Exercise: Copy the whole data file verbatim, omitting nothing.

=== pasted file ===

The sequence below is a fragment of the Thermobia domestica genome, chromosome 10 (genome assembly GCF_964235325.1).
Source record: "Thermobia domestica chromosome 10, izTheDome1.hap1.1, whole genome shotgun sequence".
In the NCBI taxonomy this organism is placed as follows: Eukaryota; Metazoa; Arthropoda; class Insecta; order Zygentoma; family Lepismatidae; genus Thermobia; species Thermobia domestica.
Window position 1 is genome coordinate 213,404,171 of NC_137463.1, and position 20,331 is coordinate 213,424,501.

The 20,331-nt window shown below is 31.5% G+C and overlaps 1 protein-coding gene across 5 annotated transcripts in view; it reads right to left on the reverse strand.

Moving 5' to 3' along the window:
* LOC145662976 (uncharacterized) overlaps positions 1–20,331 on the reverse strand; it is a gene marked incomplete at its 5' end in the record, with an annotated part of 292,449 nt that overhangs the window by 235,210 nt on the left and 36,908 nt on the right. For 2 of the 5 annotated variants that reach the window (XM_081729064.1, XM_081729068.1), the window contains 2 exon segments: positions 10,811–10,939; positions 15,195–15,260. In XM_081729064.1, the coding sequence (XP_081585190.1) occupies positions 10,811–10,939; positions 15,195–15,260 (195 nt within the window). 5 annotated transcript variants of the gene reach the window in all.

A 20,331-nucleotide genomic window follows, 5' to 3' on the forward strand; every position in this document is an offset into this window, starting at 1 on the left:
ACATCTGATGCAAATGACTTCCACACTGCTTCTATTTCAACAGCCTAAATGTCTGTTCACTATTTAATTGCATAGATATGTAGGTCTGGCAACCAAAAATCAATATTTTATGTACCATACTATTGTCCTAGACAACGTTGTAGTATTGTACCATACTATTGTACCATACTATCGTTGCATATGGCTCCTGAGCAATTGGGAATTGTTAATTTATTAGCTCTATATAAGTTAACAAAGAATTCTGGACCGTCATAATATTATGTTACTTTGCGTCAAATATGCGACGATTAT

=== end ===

The sequence below is a fragment of the Thermobia domestica genome, chromosome 10 (genome assembly GCF_964235325.1).
Source record: "Thermobia domestica chromosome 10, izTheDome1.hap1.1, whole genome shotgun sequence".
In the NCBI taxonomy this organism is placed as follows: Eukaryota; Metazoa; Arthropoda; class Insecta; order Zygentoma; family Lepismatidae; genus Thermobia; species Thermobia domestica.
Window position 1 is genome coordinate 213,404,171 of NC_137463.1, and position 20,331 is coordinate 213,424,501.

The 20,331-nt window shown below is 31.5% G+C and overlaps 1 protein-coding gene across 5 annotated transcripts in view; it reads right to left on the reverse strand.

Moving 5' to 3' along the window:
* LOC145662976 (uncharacterized) overlaps positions 1–20,331 on the reverse strand; it is a gene marked incomplete at its 5' end in the record, with an annotated part of 292,449 nt that overhangs the window by 235,210 nt on the left and 36,908 nt on the right. For 2 of the 5 annotated variants that reach the window (XM_081729064.1, XM_081729068.1), the window contains 2 exon segments: positions 10,811–10,939; positions 15,195–15,260. In XM_081729064.1, the coding sequence (XP_081585190.1) occupies positions 10,811–10,939; positions 15,195–15,260 (195 nt within the window). 5 annotated transcript variants of the gene reach the window in all.

A 20,331-nucleotide genomic window follows, 5' to 3' on the forward strand; every position in this document is an offset into this window, starting at 1 on the left:
ACATCTGATGCAAATGACTTCCACACTGCTTCTATTTCAACAGCCTAAATGTCTGTTCACTATTTAATTGCATAGATATGTAGGTCTGGCAACCAAAAATCAATATTTTATGTACCATACTATTGTCCTAGACAACGTTGTAGTATTGTACCATACTATTGTACCATACTATCGTTGCATATGGCTCCTGAGCAATTGGGAATTGTTAATTTATTAGCTCTATATAAGTTAACAAAGAATTCTGGACCGTCATAATATTATGTTACTTTGCGTCAAATATGCGACGATTAT